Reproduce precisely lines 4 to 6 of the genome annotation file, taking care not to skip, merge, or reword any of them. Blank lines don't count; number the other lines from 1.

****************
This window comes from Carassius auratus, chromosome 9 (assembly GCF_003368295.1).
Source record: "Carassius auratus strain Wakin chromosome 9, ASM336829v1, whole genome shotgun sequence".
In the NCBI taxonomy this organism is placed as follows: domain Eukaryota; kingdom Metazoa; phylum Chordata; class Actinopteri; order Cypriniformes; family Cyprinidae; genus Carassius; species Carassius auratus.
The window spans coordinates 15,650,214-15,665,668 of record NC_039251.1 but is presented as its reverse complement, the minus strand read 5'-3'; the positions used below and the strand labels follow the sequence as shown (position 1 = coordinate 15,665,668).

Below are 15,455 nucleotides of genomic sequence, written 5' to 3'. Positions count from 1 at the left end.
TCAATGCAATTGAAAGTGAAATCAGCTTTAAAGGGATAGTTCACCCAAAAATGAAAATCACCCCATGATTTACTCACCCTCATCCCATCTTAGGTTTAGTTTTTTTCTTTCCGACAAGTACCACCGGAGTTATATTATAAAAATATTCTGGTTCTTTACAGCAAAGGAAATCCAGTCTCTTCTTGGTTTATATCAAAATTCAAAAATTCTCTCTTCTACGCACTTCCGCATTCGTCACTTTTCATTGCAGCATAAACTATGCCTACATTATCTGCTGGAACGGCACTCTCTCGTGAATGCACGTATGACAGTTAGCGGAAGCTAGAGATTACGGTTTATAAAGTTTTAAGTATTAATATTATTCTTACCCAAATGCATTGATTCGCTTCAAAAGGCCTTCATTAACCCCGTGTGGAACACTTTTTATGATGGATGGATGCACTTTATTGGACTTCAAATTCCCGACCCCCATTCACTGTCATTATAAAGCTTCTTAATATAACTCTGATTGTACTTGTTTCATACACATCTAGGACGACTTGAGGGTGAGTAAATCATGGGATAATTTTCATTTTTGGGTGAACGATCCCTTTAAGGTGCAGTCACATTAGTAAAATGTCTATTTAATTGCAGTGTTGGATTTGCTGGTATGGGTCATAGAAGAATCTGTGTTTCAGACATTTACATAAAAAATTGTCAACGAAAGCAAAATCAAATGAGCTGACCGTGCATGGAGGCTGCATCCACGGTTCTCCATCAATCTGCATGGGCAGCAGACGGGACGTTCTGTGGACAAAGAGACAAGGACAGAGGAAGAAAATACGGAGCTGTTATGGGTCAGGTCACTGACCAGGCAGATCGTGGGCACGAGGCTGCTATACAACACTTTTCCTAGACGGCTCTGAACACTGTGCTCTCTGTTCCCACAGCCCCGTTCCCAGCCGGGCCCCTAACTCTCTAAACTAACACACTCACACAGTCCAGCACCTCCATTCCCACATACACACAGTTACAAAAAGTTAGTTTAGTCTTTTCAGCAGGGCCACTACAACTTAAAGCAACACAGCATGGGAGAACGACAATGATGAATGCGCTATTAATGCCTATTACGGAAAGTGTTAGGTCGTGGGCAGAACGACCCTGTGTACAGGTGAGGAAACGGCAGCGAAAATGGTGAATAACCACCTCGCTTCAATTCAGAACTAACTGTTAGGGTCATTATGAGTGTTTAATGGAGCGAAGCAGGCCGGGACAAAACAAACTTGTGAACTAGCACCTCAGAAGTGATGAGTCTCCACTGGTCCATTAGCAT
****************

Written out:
The window spans coordinates 15,650,214-15,665,668 of record NC_039251.1 but is presented as its reverse complement, the minus strand read 5'-3'; the positions used below and the strand labels follow the sequence as shown (position 1 = coordinate 15,665,668).

Below are 15,455 nucleotides of genomic sequence, written 5' to 3'. Positions count from 1 at the left end.
TCAATGCAATTGAAAGTGAAATCAGCTTTAAAGGGATAGTTCACCCAAAAATGAAAATCACCCCATGATTTACTCACCCTCATCCCATCTTAGGTTTAGTTTTTTTCTTTCCGACAAGTACCACCGGAGTTATATTATAAAAATATTCTGGTTCTTTACAGCAAAGGAAATCCAGTCTCTTCTTGGTTTATATCAAAATTCAAAAATTCTCTCTTCTACGCACTTCCGCATTCGTCACTTTTCATTGCAGCATAAACTATGCCTACATTATCTGCTGGAACGGCACTCTCTCGTGAATGCACGTATGACAGTTAGCGGAAGCTAGAGATTACGGTTTATAAAGTTTTAAGTATTAATATTATTCTTACCCAAATGCATTGATTCGCTTCAAAAGGCCTTCATTAACCCCGTGTGGAACACTTTTTATGATGGATGGATGCACTTTATTGGACTTCAAATTCCCGACCCCCATTCACTGTCATTATAAAGCTTCTTAATATAACTCTGATTGTACTTGTTTCATACACATCTAGGACGACTTGAGGGTGAGTAAATCATGGGATAATTTTCATTTTTGGGTGAACGATCCCTTTAAGGTGCAGTCACATTAGTAAAATGTCTATTTAATTGCAGTGTTGGATTTGCTGGTATGGGTCATAGAAGAATCTGTGTTTCAGACATTTACATAAAAAATTGTCAACGAAAGCAAAATCAAATGAGCTGACCGTGCATGGAGGCTGCATCCACGGTTCTCCATCAATCTGCATGGGCAGCAGACGGGACGTTCTGTGGACAAAGAGACAAGGACAGAGGAAGAAAATACGGAGCTGTTATGGGTCAGGTCACTGACCAGGCAGATCGTGGGCACGAGGCTGCTATACAACACTTTTCCTAGACGGCTCTGAACACTGTGCTCTCTGTTCCCACAGCCCCGTTCCCAGCCGGGCCCCTAACTCTCTAAACTAACACACTCACACAGTCCAGCACCTCCATTCCCACATACACACAGTTACAAAAAGTTAGTTTAGTCTTTTCAGCAGGGCCACTACAACTTAAAGCAACACAGCATGGGAGAACGACAATGATGAATGCGCTATTAATGCCTATTACGGAAAGTGTTAGGTCGTGGGCAGAACGACCCTGTGTACAGGTGAGGAAACGGCAGCGAAAATGGTGAATAACCACCTCGCTTCAATTCAGAACTAACTGTTAGGGTCATTATGAGTGTTTAATGGAGCGAAGCAGGCCGGGACAAAACAAACTTGTGAACTAGCACCTCAGAAGTGATGAGTCTCCACTGGTCCATTAGCAT